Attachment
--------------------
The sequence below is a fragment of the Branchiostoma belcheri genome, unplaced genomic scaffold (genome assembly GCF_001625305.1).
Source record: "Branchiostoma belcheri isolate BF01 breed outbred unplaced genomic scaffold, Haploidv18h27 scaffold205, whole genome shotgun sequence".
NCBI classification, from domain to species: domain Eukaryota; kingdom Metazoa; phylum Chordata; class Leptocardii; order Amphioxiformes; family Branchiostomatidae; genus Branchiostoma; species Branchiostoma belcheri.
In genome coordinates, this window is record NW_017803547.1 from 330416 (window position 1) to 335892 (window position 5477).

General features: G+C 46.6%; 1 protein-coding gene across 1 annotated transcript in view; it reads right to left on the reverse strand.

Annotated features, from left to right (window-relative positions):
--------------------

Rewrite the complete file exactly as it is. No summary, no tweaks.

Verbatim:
The sequence below is a fragment of the Branchiostoma belcheri genome, unplaced genomic scaffold (genome assembly GCF_001625305.1).
Source record: "Branchiostoma belcheri isolate BF01 breed outbred unplaced genomic scaffold, Haploidv18h27 scaffold205, whole genome shotgun sequence".
NCBI classification, from domain to species: domain Eukaryota; kingdom Metazoa; phylum Chordata; class Leptocardii; order Amphioxiformes; family Branchiostomatidae; genus Branchiostoma; species Branchiostoma belcheri.
In genome coordinates, this window is record NW_017803547.1 from 330416 (window position 1) to 335892 (window position 5477).

General features: G+C 46.6%; 1 protein-coding gene across 1 annotated transcript in view; it reads right to left on the reverse strand.

Annotated features, from left to right (window-relative positions):